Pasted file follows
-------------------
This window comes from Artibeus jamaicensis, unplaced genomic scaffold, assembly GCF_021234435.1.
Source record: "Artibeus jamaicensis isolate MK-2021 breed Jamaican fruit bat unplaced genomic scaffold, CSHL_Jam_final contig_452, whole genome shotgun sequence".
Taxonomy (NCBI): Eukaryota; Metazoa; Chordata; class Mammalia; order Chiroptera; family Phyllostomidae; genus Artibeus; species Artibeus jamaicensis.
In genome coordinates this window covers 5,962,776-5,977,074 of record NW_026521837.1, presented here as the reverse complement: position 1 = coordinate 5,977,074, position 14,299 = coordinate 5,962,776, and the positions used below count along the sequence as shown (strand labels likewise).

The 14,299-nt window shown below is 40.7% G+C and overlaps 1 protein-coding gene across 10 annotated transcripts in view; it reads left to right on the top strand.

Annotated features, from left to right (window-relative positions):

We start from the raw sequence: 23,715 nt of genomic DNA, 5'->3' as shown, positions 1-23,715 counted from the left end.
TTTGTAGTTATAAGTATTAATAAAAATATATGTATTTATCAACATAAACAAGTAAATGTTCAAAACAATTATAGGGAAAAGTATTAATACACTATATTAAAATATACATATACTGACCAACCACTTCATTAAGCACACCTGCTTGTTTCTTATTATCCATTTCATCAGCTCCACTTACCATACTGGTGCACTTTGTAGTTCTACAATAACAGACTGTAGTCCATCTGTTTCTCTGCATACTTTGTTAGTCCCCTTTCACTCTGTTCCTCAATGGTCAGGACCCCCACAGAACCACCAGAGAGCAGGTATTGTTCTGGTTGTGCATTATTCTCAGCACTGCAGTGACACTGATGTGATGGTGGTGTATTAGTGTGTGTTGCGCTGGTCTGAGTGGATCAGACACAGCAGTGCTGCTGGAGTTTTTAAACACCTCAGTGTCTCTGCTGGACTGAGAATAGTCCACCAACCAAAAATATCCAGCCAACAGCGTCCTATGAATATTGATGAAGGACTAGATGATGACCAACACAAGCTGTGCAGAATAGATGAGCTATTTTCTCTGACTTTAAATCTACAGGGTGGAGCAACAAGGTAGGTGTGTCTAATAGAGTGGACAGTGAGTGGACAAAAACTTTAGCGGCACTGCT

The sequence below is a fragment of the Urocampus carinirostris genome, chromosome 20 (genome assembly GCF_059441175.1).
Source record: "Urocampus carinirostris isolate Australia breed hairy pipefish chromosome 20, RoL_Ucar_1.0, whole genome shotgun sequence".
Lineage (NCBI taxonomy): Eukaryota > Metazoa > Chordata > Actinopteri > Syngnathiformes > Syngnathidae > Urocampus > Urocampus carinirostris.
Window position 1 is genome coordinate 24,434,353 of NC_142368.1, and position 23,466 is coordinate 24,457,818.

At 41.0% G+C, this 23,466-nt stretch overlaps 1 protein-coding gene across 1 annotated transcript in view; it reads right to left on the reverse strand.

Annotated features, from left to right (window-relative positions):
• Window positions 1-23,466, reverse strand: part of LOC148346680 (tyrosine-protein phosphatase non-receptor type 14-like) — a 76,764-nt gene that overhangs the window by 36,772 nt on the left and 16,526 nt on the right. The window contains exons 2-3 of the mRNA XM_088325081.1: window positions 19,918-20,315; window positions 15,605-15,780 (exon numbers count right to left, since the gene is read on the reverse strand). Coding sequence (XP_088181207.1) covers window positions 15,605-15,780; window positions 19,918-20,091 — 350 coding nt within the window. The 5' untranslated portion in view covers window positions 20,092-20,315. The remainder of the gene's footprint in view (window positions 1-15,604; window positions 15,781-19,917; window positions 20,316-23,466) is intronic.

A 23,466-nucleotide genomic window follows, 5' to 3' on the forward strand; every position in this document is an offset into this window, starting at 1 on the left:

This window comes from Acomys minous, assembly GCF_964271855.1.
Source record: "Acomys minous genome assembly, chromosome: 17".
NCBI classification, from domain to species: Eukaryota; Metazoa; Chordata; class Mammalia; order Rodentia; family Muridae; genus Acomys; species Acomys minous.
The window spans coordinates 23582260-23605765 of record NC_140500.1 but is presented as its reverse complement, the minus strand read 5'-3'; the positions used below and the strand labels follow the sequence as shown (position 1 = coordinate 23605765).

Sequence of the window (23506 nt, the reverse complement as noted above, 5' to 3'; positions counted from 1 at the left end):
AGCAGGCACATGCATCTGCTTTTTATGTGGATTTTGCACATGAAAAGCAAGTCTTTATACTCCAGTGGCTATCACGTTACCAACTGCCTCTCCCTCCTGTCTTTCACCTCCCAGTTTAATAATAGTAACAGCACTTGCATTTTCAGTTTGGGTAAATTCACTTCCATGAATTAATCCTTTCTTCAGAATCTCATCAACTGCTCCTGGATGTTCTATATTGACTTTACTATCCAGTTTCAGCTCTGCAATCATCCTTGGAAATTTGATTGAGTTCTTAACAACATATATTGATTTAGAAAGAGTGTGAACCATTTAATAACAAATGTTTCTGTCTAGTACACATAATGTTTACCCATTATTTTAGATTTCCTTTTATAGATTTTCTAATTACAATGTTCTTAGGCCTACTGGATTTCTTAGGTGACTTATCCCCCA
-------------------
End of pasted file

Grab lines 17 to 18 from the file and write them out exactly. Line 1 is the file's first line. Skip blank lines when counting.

This window comes from Acomys minous, assembly GCF_964271855.1.
Source record: "Acomys minous genome assembly, chromosome: 17".